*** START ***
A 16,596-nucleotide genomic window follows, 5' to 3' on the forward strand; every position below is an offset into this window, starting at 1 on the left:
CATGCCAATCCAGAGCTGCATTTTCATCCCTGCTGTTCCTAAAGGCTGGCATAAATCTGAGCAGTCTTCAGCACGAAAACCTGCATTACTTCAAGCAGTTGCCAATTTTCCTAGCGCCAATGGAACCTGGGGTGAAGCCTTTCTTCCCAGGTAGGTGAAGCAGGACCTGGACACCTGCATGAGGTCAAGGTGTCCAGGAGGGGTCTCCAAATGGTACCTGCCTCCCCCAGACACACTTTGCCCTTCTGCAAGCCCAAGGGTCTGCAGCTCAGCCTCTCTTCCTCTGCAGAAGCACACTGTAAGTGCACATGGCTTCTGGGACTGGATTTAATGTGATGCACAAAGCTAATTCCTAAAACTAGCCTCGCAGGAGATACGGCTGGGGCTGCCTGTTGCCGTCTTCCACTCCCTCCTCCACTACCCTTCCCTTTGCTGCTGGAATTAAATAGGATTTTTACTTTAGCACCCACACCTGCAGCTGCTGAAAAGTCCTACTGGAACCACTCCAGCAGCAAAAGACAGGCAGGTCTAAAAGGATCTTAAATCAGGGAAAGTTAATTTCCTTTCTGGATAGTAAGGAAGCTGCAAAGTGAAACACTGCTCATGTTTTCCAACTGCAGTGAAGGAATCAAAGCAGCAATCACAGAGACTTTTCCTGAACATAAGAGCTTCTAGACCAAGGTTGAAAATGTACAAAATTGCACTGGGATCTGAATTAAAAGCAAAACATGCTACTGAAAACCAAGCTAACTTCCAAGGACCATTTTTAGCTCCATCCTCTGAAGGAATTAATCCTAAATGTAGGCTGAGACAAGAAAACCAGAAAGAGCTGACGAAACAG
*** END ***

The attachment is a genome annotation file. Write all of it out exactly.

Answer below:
A 16,596-nucleotide genomic window follows, 5' to 3' on the forward strand; every position below is an offset into this window, starting at 1 on the left:
CATGCCAATCCAGAGCTGCATTTTCATCCCTGCTGTTCCTAAAGGCTGGCATAAATCTGAGCAGTCTTCAGCACGAAAACCTGCATTACTTCAAGCAGTTGCCAATTTTCCTAGCGCCAATGGAACCTGGGGTGAAGCCTTTCTTCCCAGGTAGGTGAAGCAGGACCTGGACACCTGCATGAGGTCAAGGTGTCCAGGAGGGGTCTCCAAATGGTACCTGCCTCCCCCAGACACACTTTGCCCTTCTGCAAGCCCAAGGGTCTGCAGCTCAGCCTCTCTTCCTCTGCAGAAGCACACTGTAAGTGCACATGGCTTCTGGGACTGGATTTAATGTGATGCACAAAGCTAATTCCTAAAACTAGCCTCGCAGGAGATACGGCTGGGGCTGCCTGTTGCCGTCTTCCACTCCCTCCTCCACTACCCTTCCCTTTGCTGCTGGAATTAAATAGGATTTTTACTTTAGCACCCACACCTGCAGCTGCTGAAAAGTCCTACTGGAACCACTCCAGCAGCAAAAGACAGGCAGGTCTAAAAGGATCTTAAATCAGGGAAAGTTAATTTCCTTTCTGGATAGTAAGGAAGCTGCAAAGTGAAACACTGCTCATGTTTTCCAACTGCAGTGAAGGAATCAAAGCAGCAATCACAGAGACTTTTCCTGAACATAAGAGCTTCTAGACCAAGGTTGAAAATGTACAAAATTGCACTGGGATCTGAATTAAAAGCAAAACATGCTACTGAAAACCAAGCTAACTTCCAAGGACCATTTTTAGCTCCATCCTCTGAAGGAATTAATCCTAAATGTAGGCTGAGACAAGAAAACCAGAAAGAGCTGACGAAACAG